Economic financial abuse is a sinister and often overlooked form of abuse where one partner controls the other's access to financial resources, stripping away their independence and self-worth. Unlike physical abuse, the scars of financial abuse are not visible, but the damage is profound. The long-lasting effects on credit scores really can change your life but there is also the emotional trauma this can leave someone with. Absolutely Devastating. 

What is Economic Financial Abuse? 

Economic financial abuse involves a range of behaviors designed to control a person’s ability to acquire, use, and maintain financial resources. This can include controlling finances, restricting access to money, preventing a partner from working, or stealing their money. The goal is clear: to make the victim financially dependent and powerless. 

The Stark Reality 

Statistics paint a grim picture. According to the National Network to End Domestic Violence (NNEDV), up to 99% of domestic violence cases include some form of financial abuse. This abuse is a major reason why victims stay in or return to abusive relationships. Financial insecurity is a powerful tool of control. 
 
The impact is staggering: 
The average financial abuse victim lost £4,000 pre Covid and £27,000 post Covid, using at least 9 different creditors. 
2.3 million adults aged 16 to 74 experienced domestic abuse which is approximately 16% of adults in the UK. 
Aviva’s research said men were more likely to admit being victims than women. 
Nearly 50% of financial abuse victims have debts put in their name by the abuser, ruining their credit scores. 
Victims often lose thousands annually in lost wages due to work sabotage by their abuser, based on a study by the Institute for Women's Policy Research. 

Recognising the Signs 

Financial abuse can be subtle, making it essential to recognise the signs: 
 
Control over finances: abusers often take full control of all financial matters, including bank accounts, credit cards, and investments. Victims may be given an "allowance" and must account for every penny spent. 
Preventing employment: abusers may sabotage their partner’s job prospects by refusing to let them work, interfering with their job, or creating situations that force them to leave work. 
Restricting access to money: this includes not allowing the victim access to their own bank accounts or forcing them to ask for money. 
Accumulating debt in the victim’s name: abusers may take out credit cards, loans, or other financial commitments in the victim’s name, ruining their credit score and financial reputation.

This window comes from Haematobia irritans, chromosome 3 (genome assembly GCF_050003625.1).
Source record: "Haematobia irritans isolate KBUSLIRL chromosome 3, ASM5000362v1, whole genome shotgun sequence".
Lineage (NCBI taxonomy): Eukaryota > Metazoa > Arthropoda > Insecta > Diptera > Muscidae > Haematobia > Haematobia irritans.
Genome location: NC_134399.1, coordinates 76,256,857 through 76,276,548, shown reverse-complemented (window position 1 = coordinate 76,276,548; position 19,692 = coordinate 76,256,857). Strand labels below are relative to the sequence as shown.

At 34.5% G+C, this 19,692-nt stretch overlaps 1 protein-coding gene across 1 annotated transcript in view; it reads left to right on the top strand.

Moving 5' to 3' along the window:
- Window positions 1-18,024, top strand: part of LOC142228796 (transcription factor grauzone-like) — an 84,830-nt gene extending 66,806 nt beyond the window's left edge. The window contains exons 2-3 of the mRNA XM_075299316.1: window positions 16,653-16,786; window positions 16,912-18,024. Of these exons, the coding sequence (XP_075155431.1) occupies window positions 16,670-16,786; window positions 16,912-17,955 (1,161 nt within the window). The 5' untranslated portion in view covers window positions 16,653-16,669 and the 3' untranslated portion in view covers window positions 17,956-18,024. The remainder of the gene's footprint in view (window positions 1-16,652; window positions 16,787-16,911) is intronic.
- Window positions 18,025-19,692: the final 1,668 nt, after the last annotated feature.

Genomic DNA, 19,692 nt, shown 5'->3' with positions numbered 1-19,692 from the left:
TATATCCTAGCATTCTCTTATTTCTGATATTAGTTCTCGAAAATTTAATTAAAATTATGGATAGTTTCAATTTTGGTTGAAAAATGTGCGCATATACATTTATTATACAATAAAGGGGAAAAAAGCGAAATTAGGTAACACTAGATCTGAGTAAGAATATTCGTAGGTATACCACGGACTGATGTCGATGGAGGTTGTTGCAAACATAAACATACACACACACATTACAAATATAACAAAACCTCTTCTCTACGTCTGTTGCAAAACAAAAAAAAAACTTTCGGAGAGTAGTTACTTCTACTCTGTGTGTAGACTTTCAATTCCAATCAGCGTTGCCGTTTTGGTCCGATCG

Stealing or forcing financial decisions: this can involve stealing the victim’s money, forcing them to sign financial documents, or manipulating them into financial decisions that are detrimental. 

The Devastating Impact 

The consequences of financial abuse are long-lasting. Victims often face ruined credit scores, mountains of debt, and a lack of job skills or employment history. This financial instability can trap victims in abusive relationships and make it incredibly difficult for them to rebuild their lives even after they leave. 
 
We heard from a very inspiring financial abuse survivor Rosie Lyon at a local event with WSP Solicitors. Her case was so awful to hear about and the length of time it took to recover from this and rebuild her life. Rosie survived this like an absolute trooper and is now making such a positive contribution to her workplace and the world by using all of this trauma by becoming a vulnerability specialist. Not only this, she’s also the winner of the Young Banker of the Year Worldwide 2021. 
 
She has been working in the banking industry for nearly 8 years, and is passionate about creating a fairer and financial future for survivors of domestic abuse. Rosie is also a public speaker, a volunteer, and a mentor for women in the banking industry. She was truly inspiring and a pleasure to meet, just proving there is light at the end of the tunnel for financial abuse victims. 

Taking Action 

If you or someone you know is experiencing financial abuse, there are steps to take: 
 
Reach out for help: contact local domestic violence shelters, hotlines, or financial abuse resources. They can provide immediate assistance and long-term support. 
Secure important documents: gather and secure essential documents such as identification, financial records, and legal papers. 
Open a separate bank account: if safe to do so, open a bank account in your name to start saving money independently. 
Build a support network: connect with trusted friends, family, or support groups who can offer emotional and practical support. 
 
Local support groups include: 
 
Economic financial abuse is such an emotive subject and many people suffer in silence or don’t even know this is happening to them. 
 
At PBT Accountancy, we really get to know our clients and their financial habits and we are always on the lookout for red flags. 
 
We have also signed up to the Financial Vulnerability Charter. By committing to the Charter, we are committing to use our best endeavours to provide you with a service that recognises your unique circumstances and delivers the same outcomes that you would expect if you were not in vulnerable circumstances. 
 
Recognising the signs and understanding the profound impact it has, we can better support victims and work towards eradicating this form of abuse. If you or someone you know is in this situation, remember that help is available, and taking the first step towards financial independence is possible. 
Why not let us help you? 
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